Pitt Basketball: 'Elite' recruits not always the best
Freshman Dante Taylor, a McDonald's All-American recruit, has struggled through his first 11 games with the Panthers.
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Jamie Dixon always downplayed the significance of recruiting McDonald's All-Americans to his team. Dixon won an average of 27 games per season in his first six years as Pitt's head coach without one.
Other well-respected coaches have held the same view. In fall 2006, Syracuse coach Jim Boeheim spoke to the Post-Gazette about how overrated landing McDonald's All-Americans can be.
At the time, he had recruited only six to Syracuse in his 30 seasons as the head coach and pointed out that Maryland won a national championship in 2002 without one on its roster.
"Half of the McDonald's All-Americans aren't even good players," Boeheim said. "At least half."
Boeheim's thoughts are relevant again to Pitt three years later.
It was big news when Dixon's first McDonald's All-American recruit, 6-foot-9 forward Dante Taylor, made his way to Pitt this fall. The school had not landed an All-American since Brian Shorter and Bobby Martin in 1987, and fans were salivating at the thought of one of the country's premier players becoming a Panther.
But through the first 11 games of his freshman season, Taylor has not looked the part of a heralded recruit. He is playing backup center behind junior Gary McGhee and is averaging a modest 5.5 points and 5.3 rebounds per game.
Taylor's production has been inconsistent and has been decreasing as the season has progressed. After reaching double figures twice in the first three games, he has scored in double figures just once in the past eight games.
Taylor has made two baskets and contributed six points in the past two games. Only once has he made more than one field goal in a game in the past five contests.
Against Mount Saint Mary's on Saturday, Taylor was 1 for 3 from the field and scored two points with two rebounds in 15 minutes. That performance came on the heels of a four-point, two-rebound game against Kent State.
By comparison, DeJuan Blair averaged 12 points and 9.9 rebounds per game in the first 11 games of his college career in 2007. Blair had reached double figures eight times in his first 11 games and registered five double-doubles en route to Big East rookie of the year honors. Taylor has yet to register a double-double.
Perhaps Pitt fans have been spoiled by the success of Blair and other highly touted freshman post players such as Chris Taft.
Taft also made an immediate impact at Pitt in his freshman season in 2003-04 when he averaged 10.9 points and 7.5 rebounds per game and also earned Big East rookie of the year honors.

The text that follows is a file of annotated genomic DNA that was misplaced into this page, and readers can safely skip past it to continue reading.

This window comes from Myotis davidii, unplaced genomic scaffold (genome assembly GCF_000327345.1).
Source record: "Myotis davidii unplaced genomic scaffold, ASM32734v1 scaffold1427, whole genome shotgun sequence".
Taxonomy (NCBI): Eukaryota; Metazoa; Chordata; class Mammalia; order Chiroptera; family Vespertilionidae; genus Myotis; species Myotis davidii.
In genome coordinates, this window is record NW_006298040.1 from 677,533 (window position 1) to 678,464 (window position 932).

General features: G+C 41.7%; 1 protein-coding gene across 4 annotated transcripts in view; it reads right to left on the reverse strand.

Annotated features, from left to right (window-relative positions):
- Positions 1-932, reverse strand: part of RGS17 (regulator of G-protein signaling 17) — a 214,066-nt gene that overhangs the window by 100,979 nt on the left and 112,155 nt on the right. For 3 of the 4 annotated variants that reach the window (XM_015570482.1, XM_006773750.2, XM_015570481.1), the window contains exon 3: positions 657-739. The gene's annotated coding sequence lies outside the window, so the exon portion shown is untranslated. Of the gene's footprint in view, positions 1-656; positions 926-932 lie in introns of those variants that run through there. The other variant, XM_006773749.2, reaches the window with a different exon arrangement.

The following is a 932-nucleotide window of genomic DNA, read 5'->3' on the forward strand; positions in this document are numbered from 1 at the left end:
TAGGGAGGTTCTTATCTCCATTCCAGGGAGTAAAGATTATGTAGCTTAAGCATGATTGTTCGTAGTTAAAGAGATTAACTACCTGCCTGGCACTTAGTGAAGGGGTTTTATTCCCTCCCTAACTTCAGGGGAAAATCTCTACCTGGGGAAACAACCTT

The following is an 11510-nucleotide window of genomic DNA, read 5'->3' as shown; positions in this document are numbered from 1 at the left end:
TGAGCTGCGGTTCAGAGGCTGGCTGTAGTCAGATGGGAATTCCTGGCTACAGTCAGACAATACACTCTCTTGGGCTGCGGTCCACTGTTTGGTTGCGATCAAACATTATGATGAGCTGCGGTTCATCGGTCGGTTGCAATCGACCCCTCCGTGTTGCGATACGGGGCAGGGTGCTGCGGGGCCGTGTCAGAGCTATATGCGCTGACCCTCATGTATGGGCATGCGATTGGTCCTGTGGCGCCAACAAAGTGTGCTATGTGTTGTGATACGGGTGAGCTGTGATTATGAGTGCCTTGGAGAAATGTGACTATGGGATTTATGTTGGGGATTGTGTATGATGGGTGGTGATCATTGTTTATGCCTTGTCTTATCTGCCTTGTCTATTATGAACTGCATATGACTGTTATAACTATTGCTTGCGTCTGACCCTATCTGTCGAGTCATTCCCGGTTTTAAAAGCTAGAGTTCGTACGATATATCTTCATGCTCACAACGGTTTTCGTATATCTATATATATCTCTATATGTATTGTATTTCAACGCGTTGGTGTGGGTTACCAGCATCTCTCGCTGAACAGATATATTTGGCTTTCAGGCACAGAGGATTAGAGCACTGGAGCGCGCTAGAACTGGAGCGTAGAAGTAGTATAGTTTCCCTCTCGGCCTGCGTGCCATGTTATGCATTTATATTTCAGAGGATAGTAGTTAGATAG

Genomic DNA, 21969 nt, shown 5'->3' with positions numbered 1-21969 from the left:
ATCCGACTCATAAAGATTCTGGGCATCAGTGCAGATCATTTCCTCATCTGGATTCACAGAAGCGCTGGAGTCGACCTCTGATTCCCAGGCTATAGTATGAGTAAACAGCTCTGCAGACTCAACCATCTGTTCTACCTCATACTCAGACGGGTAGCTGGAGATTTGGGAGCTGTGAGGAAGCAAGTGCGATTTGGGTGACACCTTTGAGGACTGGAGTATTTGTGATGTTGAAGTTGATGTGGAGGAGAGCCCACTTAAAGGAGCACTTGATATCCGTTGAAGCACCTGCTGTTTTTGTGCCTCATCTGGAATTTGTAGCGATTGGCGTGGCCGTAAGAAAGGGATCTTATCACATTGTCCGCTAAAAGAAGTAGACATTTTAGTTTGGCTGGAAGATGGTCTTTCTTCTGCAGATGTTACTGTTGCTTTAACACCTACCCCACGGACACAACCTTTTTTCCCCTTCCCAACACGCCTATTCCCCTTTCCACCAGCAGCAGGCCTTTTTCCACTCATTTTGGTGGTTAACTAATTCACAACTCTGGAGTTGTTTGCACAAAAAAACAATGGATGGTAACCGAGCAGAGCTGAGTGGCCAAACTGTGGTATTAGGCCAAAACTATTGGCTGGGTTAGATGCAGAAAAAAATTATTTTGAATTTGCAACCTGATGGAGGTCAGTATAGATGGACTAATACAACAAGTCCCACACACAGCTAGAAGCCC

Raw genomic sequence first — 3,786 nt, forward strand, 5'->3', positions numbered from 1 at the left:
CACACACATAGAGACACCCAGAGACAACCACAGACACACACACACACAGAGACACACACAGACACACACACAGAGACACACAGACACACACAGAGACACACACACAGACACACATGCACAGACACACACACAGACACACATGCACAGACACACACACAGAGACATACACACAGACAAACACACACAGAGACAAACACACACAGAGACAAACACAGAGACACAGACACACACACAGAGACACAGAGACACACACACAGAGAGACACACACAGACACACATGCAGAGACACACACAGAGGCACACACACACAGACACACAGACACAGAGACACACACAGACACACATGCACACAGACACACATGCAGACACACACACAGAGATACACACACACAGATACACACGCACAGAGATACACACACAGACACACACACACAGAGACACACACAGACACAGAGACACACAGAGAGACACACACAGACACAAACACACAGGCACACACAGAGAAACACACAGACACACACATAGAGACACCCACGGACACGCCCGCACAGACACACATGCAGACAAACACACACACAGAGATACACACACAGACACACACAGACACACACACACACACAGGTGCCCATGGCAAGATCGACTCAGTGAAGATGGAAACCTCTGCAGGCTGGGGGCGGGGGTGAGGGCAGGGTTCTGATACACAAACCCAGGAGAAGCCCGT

Blair and Taft were highly regarded recruits, but neither made the McDonald's All-American team, which lends credence to Boeheim's belief that many McDonald's All-Americans are overhyped.
It also might be true that Blair and Taft were exceptions to the rule. Dixon often preaches about how forwards and centers take more time to develop than guards. Dixon does not need to look far for some facts to back up his theory.
Taylor is about average when compared to the other forwards and centers who played in the McDonald's All-American Game in the spring.
Of the 11 forwards and centers that played in the 2009 McDonald's All-American Game, only four players are averaging more points and more rebounds per game than Taylor.
The best of the freshmen post players is Damarcus Cousins from Kentucky. Cousins is averaging 14.6 points and 8.3 rebounds per game for the Wildcats. He is followed closely by Georgia Tech's Derrick Favors (13.7 ppg, 8.8 rpg), Oklahoma's Keith Gallon (11.6 ppg, 9.0 rpg) and Connecticut's Alex Oriakhi (5.8 ppg, 9.3 rpg).
Other McDonald's All-Americans lagging slightly behind Taylor are: Clemson's Milton Jennings (4.8 ppg, 3.1 rpg), Duke's Ryan Kelly (3.4 ppg, 2.3 rpg), Kansas State's Wally Judge (4.8 ppg, 3.7 rpg) and North Carolina's John Henson (3.5 ppg, 3.0 rpg), David Wear (2.8 ppg, 1.9 rpg) and Travis Wear (3.2 ppg, 1.4 rpg).
According to Boeheim, half of the aforementioned players won't pan out. It's too early to tell whether Taylor will be one of them, but it is abundantly clear here and in places such as North Carolina and Duke that can't-miss prospects don't always have immediate success.
First Published December 21, 2009 12:00 am